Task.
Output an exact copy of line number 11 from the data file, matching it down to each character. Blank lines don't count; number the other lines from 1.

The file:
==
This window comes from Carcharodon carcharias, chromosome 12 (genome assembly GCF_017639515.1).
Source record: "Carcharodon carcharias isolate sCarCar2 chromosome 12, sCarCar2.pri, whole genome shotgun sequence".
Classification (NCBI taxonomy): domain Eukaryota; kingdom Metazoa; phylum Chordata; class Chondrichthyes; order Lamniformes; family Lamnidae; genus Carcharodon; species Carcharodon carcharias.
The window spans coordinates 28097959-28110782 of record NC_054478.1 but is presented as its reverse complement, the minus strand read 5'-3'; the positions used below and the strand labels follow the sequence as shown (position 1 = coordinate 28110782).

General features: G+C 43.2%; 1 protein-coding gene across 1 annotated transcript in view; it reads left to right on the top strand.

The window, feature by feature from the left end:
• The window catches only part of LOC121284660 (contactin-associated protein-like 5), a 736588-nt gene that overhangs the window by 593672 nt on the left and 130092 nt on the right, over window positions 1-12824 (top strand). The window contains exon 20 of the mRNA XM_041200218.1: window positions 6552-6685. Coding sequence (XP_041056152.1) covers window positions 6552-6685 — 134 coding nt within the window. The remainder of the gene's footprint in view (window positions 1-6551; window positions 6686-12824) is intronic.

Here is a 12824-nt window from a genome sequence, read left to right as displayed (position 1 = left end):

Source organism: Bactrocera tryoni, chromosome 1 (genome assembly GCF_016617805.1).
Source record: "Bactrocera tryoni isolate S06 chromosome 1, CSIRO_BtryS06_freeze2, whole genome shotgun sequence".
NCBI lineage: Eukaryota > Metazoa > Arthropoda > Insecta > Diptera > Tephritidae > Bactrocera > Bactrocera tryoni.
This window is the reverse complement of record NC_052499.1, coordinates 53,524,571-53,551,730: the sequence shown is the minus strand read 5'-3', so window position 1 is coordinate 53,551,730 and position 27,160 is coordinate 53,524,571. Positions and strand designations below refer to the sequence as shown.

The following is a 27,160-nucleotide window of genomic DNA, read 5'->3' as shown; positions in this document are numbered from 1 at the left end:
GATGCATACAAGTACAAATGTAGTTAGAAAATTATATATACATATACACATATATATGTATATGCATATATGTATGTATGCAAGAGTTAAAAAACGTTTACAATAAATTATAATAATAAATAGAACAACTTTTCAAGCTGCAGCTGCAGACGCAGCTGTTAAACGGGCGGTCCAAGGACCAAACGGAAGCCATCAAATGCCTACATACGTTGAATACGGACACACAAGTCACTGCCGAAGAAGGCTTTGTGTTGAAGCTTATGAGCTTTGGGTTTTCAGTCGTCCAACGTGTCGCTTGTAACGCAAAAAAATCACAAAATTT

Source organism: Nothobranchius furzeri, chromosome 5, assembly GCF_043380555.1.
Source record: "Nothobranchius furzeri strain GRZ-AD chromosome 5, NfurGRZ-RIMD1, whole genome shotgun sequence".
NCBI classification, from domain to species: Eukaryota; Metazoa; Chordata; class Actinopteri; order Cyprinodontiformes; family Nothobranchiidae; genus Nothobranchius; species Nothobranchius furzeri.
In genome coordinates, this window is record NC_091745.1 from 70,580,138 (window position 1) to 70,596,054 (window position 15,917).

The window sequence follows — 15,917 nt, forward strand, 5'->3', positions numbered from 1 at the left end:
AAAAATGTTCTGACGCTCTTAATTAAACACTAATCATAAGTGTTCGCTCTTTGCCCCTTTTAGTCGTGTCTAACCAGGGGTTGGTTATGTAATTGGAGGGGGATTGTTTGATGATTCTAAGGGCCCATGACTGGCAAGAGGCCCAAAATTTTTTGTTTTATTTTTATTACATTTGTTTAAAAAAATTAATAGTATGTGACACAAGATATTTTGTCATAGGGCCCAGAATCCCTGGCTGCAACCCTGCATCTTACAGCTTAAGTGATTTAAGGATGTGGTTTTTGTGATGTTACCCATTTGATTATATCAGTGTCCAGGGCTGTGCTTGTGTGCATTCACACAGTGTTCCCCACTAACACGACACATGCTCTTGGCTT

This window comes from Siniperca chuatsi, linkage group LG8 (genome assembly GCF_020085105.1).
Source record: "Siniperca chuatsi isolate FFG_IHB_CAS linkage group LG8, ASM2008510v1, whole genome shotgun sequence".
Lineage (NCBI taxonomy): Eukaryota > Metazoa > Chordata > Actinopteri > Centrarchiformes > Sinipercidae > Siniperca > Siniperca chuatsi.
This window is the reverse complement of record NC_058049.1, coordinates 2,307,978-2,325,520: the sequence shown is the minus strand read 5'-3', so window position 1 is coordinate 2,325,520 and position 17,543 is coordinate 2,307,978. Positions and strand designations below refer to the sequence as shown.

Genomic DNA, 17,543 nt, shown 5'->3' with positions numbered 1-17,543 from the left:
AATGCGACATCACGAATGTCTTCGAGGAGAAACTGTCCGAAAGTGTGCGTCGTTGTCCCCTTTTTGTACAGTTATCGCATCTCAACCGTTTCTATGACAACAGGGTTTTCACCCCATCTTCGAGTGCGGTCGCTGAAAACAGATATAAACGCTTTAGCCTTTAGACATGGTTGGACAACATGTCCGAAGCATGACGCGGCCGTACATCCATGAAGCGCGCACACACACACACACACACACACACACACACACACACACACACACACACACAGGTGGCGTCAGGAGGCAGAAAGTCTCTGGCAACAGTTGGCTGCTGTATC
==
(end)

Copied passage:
NCBI lineage: Eukaryota > Metazoa > Arthropoda > Insecta > Diptera > Tephritidae > Bactrocera > Bactrocera tryoni.